and for make:

gmake MDDS_CFLAGS=-pthreads

For orcus, it looks to pkgconfig to find zlib, so you'll need to prevent that:

 env ZLIB_CFLAGS="-I/usr/include" ZLIB_LIBS="-lz" configure ...

For libvisio, replace the call to pow() in src/lib/VSDMetaData.cpp with std::pow().

For libvisio, remove zlib and libxml-2.0 from the installed pc file.

If you want to run a parallel make, don't use gmake 3.81. Version 4.1 is fine.

With all those installed you can move on to LibreOffice.

Unpack the main tarball.

chmod a+x bin/unpack-sources
mkdir -p external/tarballs

and then symlink or copy the other tarballs (help, translations, dictionaries) into external/tarballs (otherwise, it'll try downloading them again).

Download and run this script to patch the builtin version of glew.

Edit the following files:

  • svx/
  • sw/
  • vcl/
  • desktop/
  • vcl/

And replace "LINUX" with "SOLARIS". That part of the makefiles is needed on all unix-like systems, not just Linux.

In the file


replace the call to pow() on line 3160 with std::pow()

In the file


replace the call to pow() on line 87 with std::pow()

In the file


You'll need to #undef TRANSPARENT before it's used (otherwise, it picks up a rogue definition from the system).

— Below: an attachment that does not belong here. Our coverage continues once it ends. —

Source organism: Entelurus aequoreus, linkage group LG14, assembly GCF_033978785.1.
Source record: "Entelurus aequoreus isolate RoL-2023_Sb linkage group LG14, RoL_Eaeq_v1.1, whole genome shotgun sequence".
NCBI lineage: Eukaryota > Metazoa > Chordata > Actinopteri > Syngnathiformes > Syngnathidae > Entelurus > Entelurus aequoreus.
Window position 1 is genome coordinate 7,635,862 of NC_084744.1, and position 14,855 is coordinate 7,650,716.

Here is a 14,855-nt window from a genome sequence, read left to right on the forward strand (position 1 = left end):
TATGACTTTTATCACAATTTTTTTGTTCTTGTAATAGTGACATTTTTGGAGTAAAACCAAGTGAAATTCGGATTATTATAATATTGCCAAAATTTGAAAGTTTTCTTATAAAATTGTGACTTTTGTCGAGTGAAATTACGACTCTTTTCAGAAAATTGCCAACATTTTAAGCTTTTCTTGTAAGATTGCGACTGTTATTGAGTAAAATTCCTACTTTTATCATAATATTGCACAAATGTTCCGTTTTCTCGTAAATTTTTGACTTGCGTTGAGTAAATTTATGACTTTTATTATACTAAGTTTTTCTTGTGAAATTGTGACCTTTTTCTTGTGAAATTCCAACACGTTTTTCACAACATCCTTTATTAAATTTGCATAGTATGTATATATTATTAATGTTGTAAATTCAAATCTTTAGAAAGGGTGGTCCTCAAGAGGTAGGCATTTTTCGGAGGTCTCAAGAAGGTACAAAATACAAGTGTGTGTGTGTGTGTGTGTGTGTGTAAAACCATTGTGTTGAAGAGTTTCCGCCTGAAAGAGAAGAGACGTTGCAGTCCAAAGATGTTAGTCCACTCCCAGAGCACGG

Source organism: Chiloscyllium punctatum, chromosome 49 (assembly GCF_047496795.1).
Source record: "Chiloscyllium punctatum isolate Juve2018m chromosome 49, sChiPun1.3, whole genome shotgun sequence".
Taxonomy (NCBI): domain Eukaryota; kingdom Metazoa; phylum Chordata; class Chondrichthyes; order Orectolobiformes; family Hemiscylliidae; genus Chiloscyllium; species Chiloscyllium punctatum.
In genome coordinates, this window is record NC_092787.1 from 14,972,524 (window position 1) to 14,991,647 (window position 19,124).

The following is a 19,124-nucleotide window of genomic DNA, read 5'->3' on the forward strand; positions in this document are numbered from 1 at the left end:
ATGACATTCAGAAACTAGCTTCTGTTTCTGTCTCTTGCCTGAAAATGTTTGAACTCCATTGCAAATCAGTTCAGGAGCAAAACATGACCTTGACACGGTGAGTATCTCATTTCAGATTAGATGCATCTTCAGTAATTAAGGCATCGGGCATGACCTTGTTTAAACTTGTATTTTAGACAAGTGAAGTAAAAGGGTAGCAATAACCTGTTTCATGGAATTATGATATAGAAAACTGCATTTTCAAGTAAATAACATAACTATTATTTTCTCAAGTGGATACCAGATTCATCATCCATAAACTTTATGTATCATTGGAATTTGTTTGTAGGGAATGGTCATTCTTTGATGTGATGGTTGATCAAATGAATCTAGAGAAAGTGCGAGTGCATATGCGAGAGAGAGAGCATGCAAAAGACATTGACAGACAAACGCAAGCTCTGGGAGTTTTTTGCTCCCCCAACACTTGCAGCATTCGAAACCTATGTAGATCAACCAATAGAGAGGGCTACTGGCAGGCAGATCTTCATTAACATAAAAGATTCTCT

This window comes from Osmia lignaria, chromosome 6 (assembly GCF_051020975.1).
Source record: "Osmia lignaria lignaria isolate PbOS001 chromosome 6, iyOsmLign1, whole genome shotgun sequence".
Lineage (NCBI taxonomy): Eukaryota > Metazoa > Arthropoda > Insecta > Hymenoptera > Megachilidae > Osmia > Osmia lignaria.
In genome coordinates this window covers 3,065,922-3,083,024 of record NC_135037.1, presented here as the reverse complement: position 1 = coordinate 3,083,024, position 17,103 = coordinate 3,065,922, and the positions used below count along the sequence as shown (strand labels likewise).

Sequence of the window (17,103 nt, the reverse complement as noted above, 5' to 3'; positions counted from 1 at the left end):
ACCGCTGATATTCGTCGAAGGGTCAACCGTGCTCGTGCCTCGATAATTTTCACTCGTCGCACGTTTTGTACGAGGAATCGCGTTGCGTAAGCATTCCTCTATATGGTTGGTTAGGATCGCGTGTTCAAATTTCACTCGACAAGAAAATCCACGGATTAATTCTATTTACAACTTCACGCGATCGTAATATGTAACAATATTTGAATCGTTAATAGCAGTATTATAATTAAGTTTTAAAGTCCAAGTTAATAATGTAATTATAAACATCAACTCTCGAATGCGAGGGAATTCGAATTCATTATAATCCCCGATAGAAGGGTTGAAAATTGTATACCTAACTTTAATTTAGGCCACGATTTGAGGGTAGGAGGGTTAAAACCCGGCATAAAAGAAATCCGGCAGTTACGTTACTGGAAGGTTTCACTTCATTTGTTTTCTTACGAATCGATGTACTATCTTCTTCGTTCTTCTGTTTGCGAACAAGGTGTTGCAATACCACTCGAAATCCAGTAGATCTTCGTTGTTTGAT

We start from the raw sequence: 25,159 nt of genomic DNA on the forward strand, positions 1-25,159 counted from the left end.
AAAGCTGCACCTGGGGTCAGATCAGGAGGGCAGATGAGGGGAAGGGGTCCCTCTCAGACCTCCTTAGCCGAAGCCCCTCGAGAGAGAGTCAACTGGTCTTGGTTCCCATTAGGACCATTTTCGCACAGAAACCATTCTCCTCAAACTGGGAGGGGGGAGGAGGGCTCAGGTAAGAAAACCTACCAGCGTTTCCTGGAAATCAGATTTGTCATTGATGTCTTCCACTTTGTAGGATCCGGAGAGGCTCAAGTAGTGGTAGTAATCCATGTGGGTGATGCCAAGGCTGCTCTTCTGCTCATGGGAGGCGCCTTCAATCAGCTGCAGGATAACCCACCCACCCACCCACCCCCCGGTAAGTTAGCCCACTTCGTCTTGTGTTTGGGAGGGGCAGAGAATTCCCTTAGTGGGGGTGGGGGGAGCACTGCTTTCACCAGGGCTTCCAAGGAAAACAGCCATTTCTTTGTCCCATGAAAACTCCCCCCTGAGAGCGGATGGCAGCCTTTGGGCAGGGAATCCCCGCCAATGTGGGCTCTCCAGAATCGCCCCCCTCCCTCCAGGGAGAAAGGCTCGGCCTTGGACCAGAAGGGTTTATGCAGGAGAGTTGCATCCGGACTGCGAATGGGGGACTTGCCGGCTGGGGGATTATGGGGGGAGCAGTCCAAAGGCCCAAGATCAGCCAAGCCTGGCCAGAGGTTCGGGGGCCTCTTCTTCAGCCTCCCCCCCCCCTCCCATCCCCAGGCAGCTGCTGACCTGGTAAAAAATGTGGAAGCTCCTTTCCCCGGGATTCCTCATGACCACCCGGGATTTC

And you'll need to create a compilation symlink:

mkdir -p  instdir/program
ln -s instdir/program/

This is the configure command I used:

env PATH=/usr/gnu/bin:$PATH \
./configure --prefix=/usr/versions/libreoffice-44 \
--with-system-hunspell \
--with-system-curl \
--with-system-libpng \
--with-system-clucene=no \
--with-system-libxml \
--with-system-jpeg=no \
--with-system-cairo \
--with-system-harfbuzz \
--with-gnu-cp=/usr/gnu/bin/cp \
--with-gnu-patch=/usr/gnu/bin/patch \
--disable-gconf \
--without-doxygen \
--with-system-openssl \
--with-system-nss \
--disable-python \
--with-system-expat \
--with-system-zlib \
--with-system-poppler \
--disable-postgresql-sdbc \
--with-system-icu \
--with-system-neon \
--disable-odk \
--disable-firebird-sdbc \
--without-junit \
--disable-gio \
--with-jdk-home=/usr/jdk/latest \
--disable-gltf \
--with-system-libwps \
--with-system-libwpg \
--with-system-libwpd \
--with-system-libmspub \
--with-system-librevenge \
--with-system-orcus \
--with-system-mdds \
--with-system-libvisio \
--with-help \
--with-vendor="Tribblix" \